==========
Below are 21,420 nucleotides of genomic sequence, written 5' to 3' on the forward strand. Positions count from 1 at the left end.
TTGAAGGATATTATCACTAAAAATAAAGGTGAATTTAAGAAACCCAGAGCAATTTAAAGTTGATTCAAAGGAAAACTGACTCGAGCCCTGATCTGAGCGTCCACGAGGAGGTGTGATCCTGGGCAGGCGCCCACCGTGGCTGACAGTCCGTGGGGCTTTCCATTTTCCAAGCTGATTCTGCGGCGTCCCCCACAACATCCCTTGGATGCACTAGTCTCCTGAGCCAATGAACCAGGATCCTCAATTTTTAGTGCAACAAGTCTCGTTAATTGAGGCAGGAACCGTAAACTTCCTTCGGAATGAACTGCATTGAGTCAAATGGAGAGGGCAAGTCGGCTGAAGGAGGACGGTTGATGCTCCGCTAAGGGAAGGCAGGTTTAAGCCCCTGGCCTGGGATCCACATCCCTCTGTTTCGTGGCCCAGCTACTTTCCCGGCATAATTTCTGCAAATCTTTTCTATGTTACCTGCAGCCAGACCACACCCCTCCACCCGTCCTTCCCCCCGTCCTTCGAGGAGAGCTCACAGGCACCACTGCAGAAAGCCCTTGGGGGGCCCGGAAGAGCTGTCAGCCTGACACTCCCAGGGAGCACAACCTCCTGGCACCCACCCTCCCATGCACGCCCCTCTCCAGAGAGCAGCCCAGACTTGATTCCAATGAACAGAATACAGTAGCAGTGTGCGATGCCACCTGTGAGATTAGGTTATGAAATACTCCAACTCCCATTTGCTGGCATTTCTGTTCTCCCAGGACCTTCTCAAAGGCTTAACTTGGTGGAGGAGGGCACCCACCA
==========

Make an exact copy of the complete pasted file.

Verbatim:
Below are 21,420 nucleotides of genomic sequence, written 5' to 3' on the forward strand. Positions count from 1 at the left end.
TTGAAGGATATTATCACTAAAAATAAAGGTGAATTTAAGAAACCCAGAGCAATTTAAAGTTGATTCAAAGGAAAACTGACTCGAGCCCTGATCTGAGCGTCCACGAGGAGGTGTGATCCTGGGCAGGCGCCCACCGTGGCTGACAGTCCGTGGGGCTTTCCATTTTCCAAGCTGATTCTGCGGCGTCCCCCACAACATCCCTTGGATGCACTAGTCTCCTGAGCCAATGAACCAGGATCCTCAATTTTTAGTGCAACAAGTCTCGTTAATTGAGGCAGGAACCGTAAACTTCCTTCGGAATGAACTGCATTGAGTCAAATGGAGAGGGCAAGTCGGCTGAAGGAGGACGGTTGATGCTCCGCTAAGGGAAGGCAGGTTTAAGCCCCTGGCCTGGGATCCACATCCCTCTGTTTCGTGGCCCAGCTACTTTCCCGGCATAATTTCTGCAAATCTTTTCTATGTTACCTGCAGCCAGACCACACCCCTCCACCCGTCCTTCCCCCCGTCCTTCGAGGAGAGCTCACAGGCACCACTGCAGAAAGCCCTTGGGGGGCCCGGAAGAGCTGTCAGCCTGACACTCCCAGGGAGCACAACCTCCTGGCACCCACCCTCCCATGCACGCCCCTCTCCAGAGAGCAGCCCAGACTTGATTCCAATGAACAGAATACAGTAGCAGTGTGCGATGCCACCTGTGAGATTAGGTTATGAAATACTCCAACTCCCATTTGCTGGCATTTCTGTTCTCCCAGGACCTTCTCAAAGGCTTAACTTGGTGGAGGAGGGCACCCACCA